Published in News

Chrome cops some FLAC

by on16 January 2017

In a good way

Google has begun adding FLAC support to Chrome, and it should be rolling out to the great unwashed very soon.

For those who came in late, FLAC files don’t remove any audio information during the compression process. That means the audio quality won’t degrade if the user rips audio from a CD and burns it back again, or repeatedly converts to and from uncompressed WAV files.

FLAC support is being tried out in Chrome’s beta build, and it’s live in the current version of Chrome OS, too. Chrome will open a bare-bones music player that takes over the entire tab to play the lossless content.

But it will save poor Apple fanboys who have been told by Tim Cook that they are not allowed to listen to FLAC content. Presumably this is because it will show up how terrible those expensive wireless headphones are.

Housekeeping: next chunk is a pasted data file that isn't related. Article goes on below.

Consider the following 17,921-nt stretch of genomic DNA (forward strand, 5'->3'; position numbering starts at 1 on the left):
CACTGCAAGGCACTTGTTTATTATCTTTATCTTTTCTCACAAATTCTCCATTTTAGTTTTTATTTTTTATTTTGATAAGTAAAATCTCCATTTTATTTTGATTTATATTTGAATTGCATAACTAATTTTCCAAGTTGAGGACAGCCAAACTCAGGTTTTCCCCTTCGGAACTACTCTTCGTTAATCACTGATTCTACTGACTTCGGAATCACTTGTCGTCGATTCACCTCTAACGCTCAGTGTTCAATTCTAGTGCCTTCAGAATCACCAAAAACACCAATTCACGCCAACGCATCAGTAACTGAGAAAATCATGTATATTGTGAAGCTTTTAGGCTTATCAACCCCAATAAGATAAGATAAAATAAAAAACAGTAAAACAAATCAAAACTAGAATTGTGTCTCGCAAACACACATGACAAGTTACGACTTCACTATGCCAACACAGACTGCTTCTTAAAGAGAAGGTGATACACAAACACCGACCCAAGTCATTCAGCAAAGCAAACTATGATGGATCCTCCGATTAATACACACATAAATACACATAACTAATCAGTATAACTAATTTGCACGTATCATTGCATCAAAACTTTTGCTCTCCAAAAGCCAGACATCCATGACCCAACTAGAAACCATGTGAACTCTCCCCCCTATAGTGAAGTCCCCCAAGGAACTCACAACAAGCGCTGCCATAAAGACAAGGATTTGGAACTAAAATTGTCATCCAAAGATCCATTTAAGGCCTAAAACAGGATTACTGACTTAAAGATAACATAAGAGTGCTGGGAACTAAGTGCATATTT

But Mac users with Chrome installed will have an easy way to play back FLAC files.

The Tame Apple press is doing its best to reassure its fanboys that they don’t really need to play FLAC files. One even pointed out that FLAC files are extremely large and provide sound quality benefits only detectable to a seasoned audiophile listening with high-quality gear.

Of course, they are also hinting that Apple hard drives are too small to store FLAC and the sound reproduction on Apple hardware is pants which is a fair enough point. Still with Google providing the software, they can find out for themselves.

Windows 10 users don’t need it. While previous versions of Windows, FLAC users had to download third-party media players or plug-ins that specifically supported the format. Windows 10 has FLAC decoding as native.

Last modified on 16 January 2017
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